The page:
In 2006, the court found that Lisa Mauldin had received payments from her local counsel, George Stein, that the court called "highly irregular, and at the very least create an appearance of impropriety."[10] Stein admitted to paying Mauldin checks totaling US$2250, but denied that it was to induce her to sue Walmart. According to Stein, the payments were loans for personal matters and a sponsorship for Mauldin's daughter to attend cheerleading camp. Lead counsel Milberg Weiss claimed they had no knowledge of the payments and indicated in their response to the court that Stein and Mauldin intended to withdraw from the lawsuit.[10] The court at first denied Walmart's request to take discovery on Milberg Weiss.[10] However, in a November 22, 2006 order, the court decided to allow discovery, noting that, "Given the evidence of suspicious payments to Mauldin, and the recent indictment of Milberg Weiss for recruiting plaintiffs to participate in class action lawsuits, discovery is warranted to ensure that Mauldin's EEOC charge was not fraudulently procured."[11][12]

Dismissal[edit]

In September 2006, Walmart decided to change its health care policy to include coverage of prescription contraceptives as part of a larger overhaul of its health-care plans. According to Walmart, this decision had nothing to do with the lawsuit.[11][13]

On December 8, 2006, just a couple of weeks after the court's discovery order, the plaintiffs filed an unopposed motion to dismiss the case voluntarily, stating that the central purpose of the lawsuit had been achieved.[11] Even though Milberg Weiss claimed that it had been successful, it did not request attorneys' fees for its five years of legal work; the dismissal prevented Walmart from investigating whether Milberg Weiss had broken the law, and also ended the plaintiffs' claim for back pay.[11] On December 20, 2006, the court dismissed the case. Walmart's new health care policy went into effect on January 1, 2007.[14]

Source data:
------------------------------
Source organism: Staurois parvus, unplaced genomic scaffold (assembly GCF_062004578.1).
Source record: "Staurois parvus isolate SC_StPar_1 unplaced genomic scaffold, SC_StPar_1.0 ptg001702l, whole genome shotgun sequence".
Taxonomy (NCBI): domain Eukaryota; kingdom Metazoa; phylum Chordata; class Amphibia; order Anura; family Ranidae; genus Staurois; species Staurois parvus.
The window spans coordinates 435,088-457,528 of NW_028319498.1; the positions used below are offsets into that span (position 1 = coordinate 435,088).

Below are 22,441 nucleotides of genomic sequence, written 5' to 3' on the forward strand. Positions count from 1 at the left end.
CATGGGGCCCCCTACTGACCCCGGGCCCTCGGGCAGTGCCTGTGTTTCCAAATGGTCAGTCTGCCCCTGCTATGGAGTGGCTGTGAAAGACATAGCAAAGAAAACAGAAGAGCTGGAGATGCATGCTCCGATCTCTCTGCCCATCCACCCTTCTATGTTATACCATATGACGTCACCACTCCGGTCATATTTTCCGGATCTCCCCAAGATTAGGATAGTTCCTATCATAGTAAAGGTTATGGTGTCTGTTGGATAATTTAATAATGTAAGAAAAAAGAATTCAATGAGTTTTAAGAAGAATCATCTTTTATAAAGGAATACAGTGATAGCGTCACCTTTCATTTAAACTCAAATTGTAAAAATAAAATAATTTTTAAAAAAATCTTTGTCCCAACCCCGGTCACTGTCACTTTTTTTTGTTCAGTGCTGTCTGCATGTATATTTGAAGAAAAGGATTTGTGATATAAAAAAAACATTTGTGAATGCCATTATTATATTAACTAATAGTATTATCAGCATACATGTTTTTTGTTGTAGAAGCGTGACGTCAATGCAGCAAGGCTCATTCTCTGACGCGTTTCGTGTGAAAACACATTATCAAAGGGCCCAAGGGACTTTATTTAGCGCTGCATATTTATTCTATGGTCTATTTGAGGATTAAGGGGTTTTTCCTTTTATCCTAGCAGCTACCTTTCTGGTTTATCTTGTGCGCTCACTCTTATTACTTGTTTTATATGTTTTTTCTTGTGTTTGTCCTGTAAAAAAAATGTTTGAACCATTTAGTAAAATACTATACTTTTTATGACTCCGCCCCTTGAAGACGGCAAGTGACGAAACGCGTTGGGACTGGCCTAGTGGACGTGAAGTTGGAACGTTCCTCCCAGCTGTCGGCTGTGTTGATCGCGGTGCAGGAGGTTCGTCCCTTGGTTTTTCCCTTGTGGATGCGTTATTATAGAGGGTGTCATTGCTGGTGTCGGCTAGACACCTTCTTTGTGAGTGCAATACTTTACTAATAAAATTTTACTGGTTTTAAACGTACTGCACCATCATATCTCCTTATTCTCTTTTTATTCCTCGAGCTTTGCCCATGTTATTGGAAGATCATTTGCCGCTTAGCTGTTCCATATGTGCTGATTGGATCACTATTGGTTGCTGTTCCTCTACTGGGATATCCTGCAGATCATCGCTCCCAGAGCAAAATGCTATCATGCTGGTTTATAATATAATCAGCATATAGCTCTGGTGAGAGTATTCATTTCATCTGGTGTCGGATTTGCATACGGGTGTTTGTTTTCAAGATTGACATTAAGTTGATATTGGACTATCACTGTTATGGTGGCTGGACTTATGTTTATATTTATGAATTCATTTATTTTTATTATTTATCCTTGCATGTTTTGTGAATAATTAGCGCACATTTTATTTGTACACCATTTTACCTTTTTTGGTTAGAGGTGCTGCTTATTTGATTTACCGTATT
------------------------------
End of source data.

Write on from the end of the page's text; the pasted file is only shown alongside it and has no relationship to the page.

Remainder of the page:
See also[edit]

References[edit]

  1. ^ a b "Wal-Mart Sued For Excluding Prescription Contraceptives From Employee Health Plans" (Press release). National Women's Law Center. October 17, 2001. Retrieved 2009-03-16.
  2. ^ a b c Featherstone, Liza (November 26, 2002). "Wal-Mart Values". The Nation. Retrieved March 16, 2009.
  3. ^ a b Rankin, Bill (August 31, 2002). "Wal-Mart Faces Class-Action Lawsuit on Birth Control Coverage". The Atlanta Journal-Constitution.
  4. ^ Schoolcraft, Lisa R. (December 20, 2002). "Wal-Mart dealing with contraceptive suit". Atlanta Business Chronicle. Retrieved March 16, 2009.
  5. ^ a b "Wal-Mart Health Plan Penalizes Women, Suit Charges". ConsumerAffairs.com. September 9, 2002. Retrieved March 16, 2009.
  6. ^ a b "Wal-Mart Stores, Inc. Form 10-Q for the Quarterly Period Ended October 31, 2005". U.S. Securities and Exchange Commission. Retrieved March 16, 2009.
  7. ^ Rubin, Rita (May 7, 2002). "Battle over contraceptive coverage heats up". USA Today. Retrieved March 16, 2009.
  8. ^ "Wal-Mart's Women Employees Allege Gender Discrimination; Health Plans Face Growing Pressure to Cover Contraceptives". Feminist Daily News Wire. Feminist Majority Foundation. September 3, 2002.
  9. ^ "NOW Targets Wal-Mart in Protests Saturday". Ms. magazine. September 27, 2002. Retrieved March 16, 2009.
  10. ^ a b c See Mauldin v. Wal-Mart, Inc., Case No. 1:01-CV-2755-JEC (Mar. 21, 2006).
  11. ^ a b c d "Payments to plaintiff called "irregular"". Fulton County Daily Report. February 15, 2007.
  12. ^ Creswell, Julie (May 18, 2006). "Milberg Weiss Is Charged With Bribery and Fraud". New York Times. Retrieved 2009-03-16.
  13. ^ Affidavit of Mark Casciari, December 8, 2006.
  14. ^ "Wal-Mart To Include Birth Control In Employee Health Insurance Coverage Plan Beginning Jan. 1". Medical News Today. January 2, 2007. Retrieved March 16, 2009.